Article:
This site has limited support for your browser. We recommend switching to Edge, Chrome, Safari, or Firefox.

Free Shipping on U.S. Orders over $30

Shopping Cart

Your cart is empty

Continue Shopping
article pattern background image

A Nutrition Guide: Celiac Disease in Children


A Nutrition Guide: Celiac Disease in Children

Written by: Feed to Succeed

Celiac disease in children can develop as early as 6 to 9 months of age, when gluten is typically introduced into a child’s diet, according to the Celiac Disease Foundation. For children with celiac disease, a diagnosis can affect the entire family.

Gluten is a protein found in wheat, rye and barley that causes some patients’ bodies to mount an immune response that attacks the small intestine. These attacks lead to damage on the villi, small finger-like projections that line the small intestine that promote nutrient absorption. Once the villi are damaged, the body cannot absorb nutrients properly.

The good news is, children with celiac disease or a gluten sensitivity can have a healthy, active life when eating a gluten free diet.

However, maintaining this diet takes daily effort, whether a the child was diagnosed recently or has lived for years with celiac disease or gluten sensitivity. Seemingly normal aspects of childhood, from school snacks to pizza and cake at a birthday party, are instead a source of discomfort or even severe health problems.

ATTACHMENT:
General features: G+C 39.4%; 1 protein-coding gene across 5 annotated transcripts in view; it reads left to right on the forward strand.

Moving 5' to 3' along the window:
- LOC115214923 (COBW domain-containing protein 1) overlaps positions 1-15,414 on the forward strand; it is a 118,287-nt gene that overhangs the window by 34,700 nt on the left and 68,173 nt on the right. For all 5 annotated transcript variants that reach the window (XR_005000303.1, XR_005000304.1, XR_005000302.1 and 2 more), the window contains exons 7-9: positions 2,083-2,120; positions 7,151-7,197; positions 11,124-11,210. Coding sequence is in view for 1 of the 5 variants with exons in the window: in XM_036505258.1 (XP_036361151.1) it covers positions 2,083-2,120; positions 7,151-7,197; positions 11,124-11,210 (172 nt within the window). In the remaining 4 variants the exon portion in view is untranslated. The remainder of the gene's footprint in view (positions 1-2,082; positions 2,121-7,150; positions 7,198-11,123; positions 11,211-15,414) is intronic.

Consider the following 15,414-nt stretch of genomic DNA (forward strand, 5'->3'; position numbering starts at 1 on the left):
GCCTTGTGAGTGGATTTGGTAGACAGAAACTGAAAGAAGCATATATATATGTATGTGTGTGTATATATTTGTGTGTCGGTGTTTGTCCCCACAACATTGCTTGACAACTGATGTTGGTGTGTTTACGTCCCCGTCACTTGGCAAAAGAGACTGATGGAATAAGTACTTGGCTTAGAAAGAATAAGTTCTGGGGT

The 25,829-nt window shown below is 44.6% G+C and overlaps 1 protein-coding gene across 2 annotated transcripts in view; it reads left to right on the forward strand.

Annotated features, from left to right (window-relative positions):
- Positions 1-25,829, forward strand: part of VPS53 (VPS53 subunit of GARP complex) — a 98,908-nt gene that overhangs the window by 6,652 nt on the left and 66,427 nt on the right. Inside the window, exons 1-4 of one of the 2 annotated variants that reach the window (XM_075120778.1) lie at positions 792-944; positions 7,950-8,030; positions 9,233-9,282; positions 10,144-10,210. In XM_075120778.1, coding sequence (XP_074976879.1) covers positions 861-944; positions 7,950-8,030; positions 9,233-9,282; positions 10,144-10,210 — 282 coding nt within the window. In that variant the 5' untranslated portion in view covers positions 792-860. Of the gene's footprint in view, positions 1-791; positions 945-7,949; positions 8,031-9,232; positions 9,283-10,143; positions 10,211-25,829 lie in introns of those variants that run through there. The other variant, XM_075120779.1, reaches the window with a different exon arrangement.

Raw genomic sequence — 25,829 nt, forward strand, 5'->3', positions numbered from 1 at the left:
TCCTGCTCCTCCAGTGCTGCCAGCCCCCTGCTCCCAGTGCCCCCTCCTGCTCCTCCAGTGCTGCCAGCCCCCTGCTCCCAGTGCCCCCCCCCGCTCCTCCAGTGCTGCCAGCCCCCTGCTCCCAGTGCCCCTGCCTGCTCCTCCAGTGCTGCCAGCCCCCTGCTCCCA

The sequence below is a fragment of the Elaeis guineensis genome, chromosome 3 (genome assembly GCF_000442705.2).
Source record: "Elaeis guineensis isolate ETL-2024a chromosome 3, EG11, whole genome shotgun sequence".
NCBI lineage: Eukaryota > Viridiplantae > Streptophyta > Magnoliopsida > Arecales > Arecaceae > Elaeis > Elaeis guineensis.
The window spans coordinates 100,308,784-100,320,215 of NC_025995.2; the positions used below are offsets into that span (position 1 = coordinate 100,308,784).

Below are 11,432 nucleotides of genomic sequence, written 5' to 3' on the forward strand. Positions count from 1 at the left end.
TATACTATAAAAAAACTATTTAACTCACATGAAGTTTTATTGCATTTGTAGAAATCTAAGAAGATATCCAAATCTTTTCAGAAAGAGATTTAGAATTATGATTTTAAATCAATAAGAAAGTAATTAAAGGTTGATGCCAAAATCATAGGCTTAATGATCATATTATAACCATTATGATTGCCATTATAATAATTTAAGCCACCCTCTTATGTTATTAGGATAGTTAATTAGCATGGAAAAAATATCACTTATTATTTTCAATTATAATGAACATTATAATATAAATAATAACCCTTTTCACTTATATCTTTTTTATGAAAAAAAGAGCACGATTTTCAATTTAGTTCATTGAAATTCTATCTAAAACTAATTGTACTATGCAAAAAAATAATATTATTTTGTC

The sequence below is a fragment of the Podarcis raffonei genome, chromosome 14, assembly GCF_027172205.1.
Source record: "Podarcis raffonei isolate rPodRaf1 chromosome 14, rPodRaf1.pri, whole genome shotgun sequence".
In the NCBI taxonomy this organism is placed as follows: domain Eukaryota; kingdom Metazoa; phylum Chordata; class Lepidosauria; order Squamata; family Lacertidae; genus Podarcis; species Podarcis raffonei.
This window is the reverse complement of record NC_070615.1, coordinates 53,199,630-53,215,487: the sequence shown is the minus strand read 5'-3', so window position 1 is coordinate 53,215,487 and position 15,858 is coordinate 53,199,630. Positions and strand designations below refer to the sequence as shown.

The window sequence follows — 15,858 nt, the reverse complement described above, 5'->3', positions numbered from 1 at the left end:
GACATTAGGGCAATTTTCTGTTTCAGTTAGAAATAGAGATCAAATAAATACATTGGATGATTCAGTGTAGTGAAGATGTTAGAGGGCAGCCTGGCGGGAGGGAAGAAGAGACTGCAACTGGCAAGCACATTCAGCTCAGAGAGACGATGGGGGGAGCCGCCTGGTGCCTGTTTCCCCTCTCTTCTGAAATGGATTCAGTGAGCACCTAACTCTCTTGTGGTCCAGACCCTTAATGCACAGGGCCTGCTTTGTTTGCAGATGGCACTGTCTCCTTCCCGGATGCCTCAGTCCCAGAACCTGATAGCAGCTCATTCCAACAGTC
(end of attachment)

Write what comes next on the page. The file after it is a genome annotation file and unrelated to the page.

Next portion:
This makes managing a gluten-free lifestyle challenging for both you, as a parent, and your child. It takes constant preparation and effort, but like any challenge in life, planning a gluten-free lifestyle gets easier with practice.

If your child is diagnosed with celiac disease, or is sensitive to gluten, use the following tips to make the transition to a gluten free lifestyle.

What to Avoid with Celiac Disease

In addition to wheat, rye and barley, children diagnosed with celiac disease should avoid oats that aren’t specifically gluten free. Oats often contain some traces of gluten products, even though they are naturally gluten free.

Processed foods manufactured in large factories can also contain traces of gluten, even when the ingredient list does not contain gluten. Always look just below the label where it might say, “May contain traces of…” You’ll often see “nuts,” and “soy” listed here, in addition to “gluten” or “wheat.”